CHARLESTON, S.C. - A state lawsuit to settle issues in the Episcopal schism in eastern South Carolina, including ownership of a half billion dollars in church property, may be delayed because of an appeal to the state Court of Appeals.
Parishes in the conservative Episcopal Diocese of South Carolina separated from the more liberal national church almost two years ago amid differences over a variety of theological issues, including the authority of Scripture and the ordination of gays.
The churches that left sued in state court to protect the use of the diocesan name and ownership of the property of the parishes. The lawsuit is scheduled to be heard by Circuit Judge Diane Goodstein next month in Dorchester County.
Last month the judge again denied a motion by attorneys for the diocese remaining with the national church - a diocese that now calls itself The Episcopal Church in South Carolina - to add four people, including Bishop Mark Lawrence, to the case.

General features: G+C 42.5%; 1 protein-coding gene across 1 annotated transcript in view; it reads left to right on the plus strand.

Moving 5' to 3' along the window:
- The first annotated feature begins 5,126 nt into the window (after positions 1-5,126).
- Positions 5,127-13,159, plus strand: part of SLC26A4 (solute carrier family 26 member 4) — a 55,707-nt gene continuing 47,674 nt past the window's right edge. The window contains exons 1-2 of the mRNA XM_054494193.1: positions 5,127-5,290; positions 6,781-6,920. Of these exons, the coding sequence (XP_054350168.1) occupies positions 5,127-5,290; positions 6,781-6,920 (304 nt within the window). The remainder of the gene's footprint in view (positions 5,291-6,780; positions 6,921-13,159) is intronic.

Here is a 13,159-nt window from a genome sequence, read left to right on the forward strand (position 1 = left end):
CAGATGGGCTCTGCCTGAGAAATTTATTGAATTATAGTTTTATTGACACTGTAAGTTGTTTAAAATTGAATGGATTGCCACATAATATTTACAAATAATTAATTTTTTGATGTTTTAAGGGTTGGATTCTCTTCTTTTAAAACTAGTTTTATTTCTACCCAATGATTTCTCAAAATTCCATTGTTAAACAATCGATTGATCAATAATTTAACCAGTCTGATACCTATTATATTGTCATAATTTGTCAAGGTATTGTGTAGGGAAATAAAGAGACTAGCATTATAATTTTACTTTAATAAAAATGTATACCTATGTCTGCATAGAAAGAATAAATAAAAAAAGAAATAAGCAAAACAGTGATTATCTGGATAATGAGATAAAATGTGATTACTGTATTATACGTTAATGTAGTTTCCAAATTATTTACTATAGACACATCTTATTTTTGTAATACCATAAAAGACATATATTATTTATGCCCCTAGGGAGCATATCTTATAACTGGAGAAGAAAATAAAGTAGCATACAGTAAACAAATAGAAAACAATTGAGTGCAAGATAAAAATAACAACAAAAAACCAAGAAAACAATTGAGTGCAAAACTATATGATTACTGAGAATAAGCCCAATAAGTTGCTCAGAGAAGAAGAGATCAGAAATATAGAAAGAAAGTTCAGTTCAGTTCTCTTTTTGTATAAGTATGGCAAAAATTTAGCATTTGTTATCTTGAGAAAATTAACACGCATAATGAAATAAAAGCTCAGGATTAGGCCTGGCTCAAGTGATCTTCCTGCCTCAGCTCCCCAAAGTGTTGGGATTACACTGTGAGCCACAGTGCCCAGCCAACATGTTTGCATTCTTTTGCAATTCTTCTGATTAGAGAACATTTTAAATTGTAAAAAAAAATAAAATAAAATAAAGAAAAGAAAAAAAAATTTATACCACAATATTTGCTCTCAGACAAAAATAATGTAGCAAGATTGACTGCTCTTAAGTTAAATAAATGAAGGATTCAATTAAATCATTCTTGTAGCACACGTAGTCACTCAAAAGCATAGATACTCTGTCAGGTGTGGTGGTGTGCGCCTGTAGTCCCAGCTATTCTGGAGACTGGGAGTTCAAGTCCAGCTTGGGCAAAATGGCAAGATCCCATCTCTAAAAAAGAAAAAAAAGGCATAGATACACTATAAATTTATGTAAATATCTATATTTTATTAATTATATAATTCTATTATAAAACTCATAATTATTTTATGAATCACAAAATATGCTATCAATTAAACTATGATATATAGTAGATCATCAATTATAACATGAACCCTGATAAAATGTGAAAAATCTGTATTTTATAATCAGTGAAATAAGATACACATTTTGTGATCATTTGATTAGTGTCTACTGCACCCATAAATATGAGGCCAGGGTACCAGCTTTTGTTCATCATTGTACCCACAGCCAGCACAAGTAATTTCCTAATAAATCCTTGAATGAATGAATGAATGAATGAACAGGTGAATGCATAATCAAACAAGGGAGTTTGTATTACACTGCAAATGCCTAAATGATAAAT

Lawrence heads the Episcopal Diocese of South Carolina and the motion argued that he and three other diocesan officials acted outside their legal authority when they withdrew the diocese.
But Goodstein ruled, and reaffirmed this month in an order denying reconsideration of her ruling, that adding the parties to the lawsuit with new counterclaims "would unduly complicate this matter, especially at this state of the litigation." The judge noted that the request to add the parties had already been denied by the court three other times.
Her ruling was appealed this week to the South Carolina Court of Appeals, putting the trial, for now, on hold.
"We are disappointed that The Episcopal Church filed another appeal, but not surprised," said a statement from Jan Pringle, a spokeswoman for The Diocese of South Carolina. "This is the 4th time they have attempted to unnecessarily add additional parties."
She said the diocese has filed a court response and hopes that the trial will not be delayed. She noted two of the people named in the motion no longer have leadership roles in the diocese.
Last year, U.S. District Judge C. Weston Houck denied motions to move the case to federal court. He ruled hearing it in federal court would disrupt the balance between state and federal courts.
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